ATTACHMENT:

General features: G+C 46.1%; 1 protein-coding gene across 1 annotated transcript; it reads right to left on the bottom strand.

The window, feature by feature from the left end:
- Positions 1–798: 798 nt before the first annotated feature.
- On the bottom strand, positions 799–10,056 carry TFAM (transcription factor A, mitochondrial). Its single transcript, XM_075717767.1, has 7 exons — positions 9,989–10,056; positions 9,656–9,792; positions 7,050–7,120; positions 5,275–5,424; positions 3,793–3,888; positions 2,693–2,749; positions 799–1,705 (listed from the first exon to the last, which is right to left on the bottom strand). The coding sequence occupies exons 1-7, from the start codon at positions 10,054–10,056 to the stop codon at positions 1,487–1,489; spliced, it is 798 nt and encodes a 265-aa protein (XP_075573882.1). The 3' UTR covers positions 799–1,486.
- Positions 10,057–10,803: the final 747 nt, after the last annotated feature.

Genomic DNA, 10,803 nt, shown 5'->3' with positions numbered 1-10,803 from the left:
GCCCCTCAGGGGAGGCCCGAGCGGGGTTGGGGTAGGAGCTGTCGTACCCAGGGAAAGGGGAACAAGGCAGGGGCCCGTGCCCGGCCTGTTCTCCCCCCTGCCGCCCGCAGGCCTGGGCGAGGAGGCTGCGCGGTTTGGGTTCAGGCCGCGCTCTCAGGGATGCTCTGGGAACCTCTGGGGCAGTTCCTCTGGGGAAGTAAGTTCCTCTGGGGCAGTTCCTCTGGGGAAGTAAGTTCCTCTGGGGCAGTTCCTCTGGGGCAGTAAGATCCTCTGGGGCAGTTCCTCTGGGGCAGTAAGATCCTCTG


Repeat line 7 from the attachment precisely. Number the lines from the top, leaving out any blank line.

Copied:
GCCCCTCAGGGGAGGCCCGAGCGGGGTTGGGGTAGGAGCTGTCGTACCCAGGGAAAGGGGAACAAGGCAGGGGCCCGTGCCCGGCCTGTTCTCCCCCCTGCCGCCCGCAGGCCTGGGCGAGGAGGCTGCGCGGTTTGGGTTCAGGCCGCGCTCTCAGGGATGCTCTGGGAACCTCTGGGGCAGTTCCTCTGGGGAAGTAAGTTCCTCTGGGGCAGTTCCTCTGGGGAAGTAAGTTCCTCTGGGGCAGTTCCTCTGGGGCAGTAAGATCCTCTGGGGCAGTTCCTCTGGGGCAGTAAGATCCTCTG